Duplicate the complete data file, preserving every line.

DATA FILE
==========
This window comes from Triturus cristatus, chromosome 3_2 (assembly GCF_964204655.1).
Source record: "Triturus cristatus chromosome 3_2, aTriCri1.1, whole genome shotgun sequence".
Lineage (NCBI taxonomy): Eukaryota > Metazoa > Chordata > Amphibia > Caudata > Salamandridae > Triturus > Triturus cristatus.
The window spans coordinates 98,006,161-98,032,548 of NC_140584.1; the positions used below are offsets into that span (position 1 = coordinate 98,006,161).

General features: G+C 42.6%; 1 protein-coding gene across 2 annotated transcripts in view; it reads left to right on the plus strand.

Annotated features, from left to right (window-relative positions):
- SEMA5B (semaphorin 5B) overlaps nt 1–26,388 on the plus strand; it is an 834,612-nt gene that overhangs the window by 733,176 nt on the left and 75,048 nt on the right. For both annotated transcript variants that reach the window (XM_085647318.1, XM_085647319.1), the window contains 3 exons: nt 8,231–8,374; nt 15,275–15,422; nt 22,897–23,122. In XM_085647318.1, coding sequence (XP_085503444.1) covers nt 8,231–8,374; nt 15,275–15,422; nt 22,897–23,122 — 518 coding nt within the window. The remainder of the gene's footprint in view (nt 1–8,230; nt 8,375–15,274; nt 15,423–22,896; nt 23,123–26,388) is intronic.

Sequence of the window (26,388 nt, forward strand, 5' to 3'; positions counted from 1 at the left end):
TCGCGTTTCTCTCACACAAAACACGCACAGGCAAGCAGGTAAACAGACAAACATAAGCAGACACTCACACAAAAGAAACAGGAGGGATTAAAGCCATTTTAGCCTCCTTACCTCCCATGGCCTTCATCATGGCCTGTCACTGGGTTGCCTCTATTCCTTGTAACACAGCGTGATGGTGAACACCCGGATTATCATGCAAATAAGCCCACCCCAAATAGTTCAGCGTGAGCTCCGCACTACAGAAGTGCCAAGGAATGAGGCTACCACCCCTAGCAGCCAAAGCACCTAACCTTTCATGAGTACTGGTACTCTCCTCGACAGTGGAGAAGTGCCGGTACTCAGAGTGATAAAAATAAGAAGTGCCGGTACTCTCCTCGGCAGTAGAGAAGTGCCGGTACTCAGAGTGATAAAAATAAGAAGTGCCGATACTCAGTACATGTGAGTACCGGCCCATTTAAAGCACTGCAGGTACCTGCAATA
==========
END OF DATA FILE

This window comes from Triturus cristatus, chromosome 3_2 (assembly GCF_964204655.1).
Source record: "Triturus cristatus chromosome 3_2, aTriCri1.1, whole genome shotgun sequence".
Lineage (NCBI taxonomy): Eukaryota > Metazoa > Chordata > Amphibia > Caudata > Salamandridae > Triturus > Triturus cristatus.
The window spans coordinates 98,006,161-98,032,548 of NC_140584.1; the positions used below are offsets into that span (position 1 = coordinate 98,006,161).

General features: G+C 42.6%; 1 protein-coding gene across 2 annotated transcripts in view; it reads left to right on the plus strand.

Annotated features, from left to right (window-relative positions):
- SEMA5B (semaphorin 5B) overlaps nt 1–26,388 on the plus strand; it is an 834,612-nt gene that overhangs the window by 733,176 nt on the left and 75,048 nt on the right. For both annotated transcript variants that reach the window (XM_085647318.1, XM_085647319.1), the window contains 3 exons: nt 8,231–8,374; nt 15,275–15,422; nt 22,897–23,122. In XM_085647318.1, coding sequence (XP_085503444.1) covers nt 8,231–8,374; nt 15,275–15,422; nt 22,897–23,122 — 518 coding nt within the window. The remainder of the gene's footprint in view (nt 1–8,230; nt 8,375–15,274; nt 15,423–22,896; nt 23,123–26,388) is intronic.

Sequence of the window (26,388 nt, forward strand, 5' to 3'; positions counted from 1 at the left end):
TCGCGTTTCTCTCACACAAAACACGCACAGGCAAGCAGGTAAACAGACAAACATAAGCAGACACTCACACAAAAGAAACAGGAGGGATTAAAGCCATTTTAGCCTCCTTACCTCCCATGGCCTTCATCATGGCCTGTCACTGGGTTGCCTCTATTCCTTGTAACACAGCGTGATGGTGAACACCCGGATTATCATGCAAATAAGCCCACCCCAAATAGTTCAGCGTGAGCTCCGCACTACAGAAGTGCCAAGGAATGAGGCTACCACCCCTAGCAGCCAAAGCACCTAACCTTTCATGAGTACTGGTACTCTCCTCGACAGTGGAGAAGTGCCGGTACTCAGAGTGATAAAAATAAGAAGTGCCGGTACTCTCCTCGGCAGTAGAGAAGTGCCGGTACTCAGAGTGATAAAAATAAGAAGTGCCGATACTCAGTACATGTGAGTACCGGCCCATTTAAAGCACTGCAGGTACCTGCAATA